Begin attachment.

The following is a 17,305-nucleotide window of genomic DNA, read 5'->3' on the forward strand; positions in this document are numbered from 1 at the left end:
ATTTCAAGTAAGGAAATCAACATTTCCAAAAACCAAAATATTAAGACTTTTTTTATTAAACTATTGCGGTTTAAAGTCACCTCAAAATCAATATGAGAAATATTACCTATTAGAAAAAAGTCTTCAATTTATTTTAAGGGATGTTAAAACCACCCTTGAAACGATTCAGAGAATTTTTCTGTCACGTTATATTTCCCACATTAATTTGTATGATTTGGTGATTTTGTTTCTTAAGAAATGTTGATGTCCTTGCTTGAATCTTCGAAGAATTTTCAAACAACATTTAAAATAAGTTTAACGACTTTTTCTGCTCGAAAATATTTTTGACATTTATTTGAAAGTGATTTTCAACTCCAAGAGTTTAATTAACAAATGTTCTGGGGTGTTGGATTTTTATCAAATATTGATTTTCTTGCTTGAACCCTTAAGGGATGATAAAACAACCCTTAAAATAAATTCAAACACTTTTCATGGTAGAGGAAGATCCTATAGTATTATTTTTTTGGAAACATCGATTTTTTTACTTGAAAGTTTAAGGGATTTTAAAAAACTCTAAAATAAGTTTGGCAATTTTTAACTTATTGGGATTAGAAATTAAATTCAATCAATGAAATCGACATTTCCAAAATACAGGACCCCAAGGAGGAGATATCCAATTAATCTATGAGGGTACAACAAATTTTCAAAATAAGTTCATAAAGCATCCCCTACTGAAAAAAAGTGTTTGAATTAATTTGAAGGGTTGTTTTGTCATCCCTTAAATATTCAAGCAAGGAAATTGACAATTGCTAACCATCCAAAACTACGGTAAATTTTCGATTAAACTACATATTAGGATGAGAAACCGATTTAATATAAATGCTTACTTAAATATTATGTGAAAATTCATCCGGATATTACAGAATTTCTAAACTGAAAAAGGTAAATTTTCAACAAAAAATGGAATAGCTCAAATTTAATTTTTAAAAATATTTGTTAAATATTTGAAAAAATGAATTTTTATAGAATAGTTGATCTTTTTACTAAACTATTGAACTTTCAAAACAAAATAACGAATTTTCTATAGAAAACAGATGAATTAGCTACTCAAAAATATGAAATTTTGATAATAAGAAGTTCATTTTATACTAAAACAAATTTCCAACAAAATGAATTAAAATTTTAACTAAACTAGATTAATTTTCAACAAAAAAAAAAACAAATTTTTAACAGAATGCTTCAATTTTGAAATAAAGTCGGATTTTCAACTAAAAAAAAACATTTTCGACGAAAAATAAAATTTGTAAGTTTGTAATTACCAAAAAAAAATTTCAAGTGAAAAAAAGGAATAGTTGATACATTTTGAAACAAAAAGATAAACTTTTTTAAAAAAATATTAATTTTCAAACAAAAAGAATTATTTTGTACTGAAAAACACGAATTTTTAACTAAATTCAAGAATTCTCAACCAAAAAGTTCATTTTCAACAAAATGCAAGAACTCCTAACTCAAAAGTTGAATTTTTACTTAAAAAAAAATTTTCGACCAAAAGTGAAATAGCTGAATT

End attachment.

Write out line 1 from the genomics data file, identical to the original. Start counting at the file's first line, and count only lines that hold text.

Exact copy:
The following is a 17,305-nucleotide window of genomic DNA, read 5'->3' on the forward strand; positions in this document are numbered from 1 at the left end: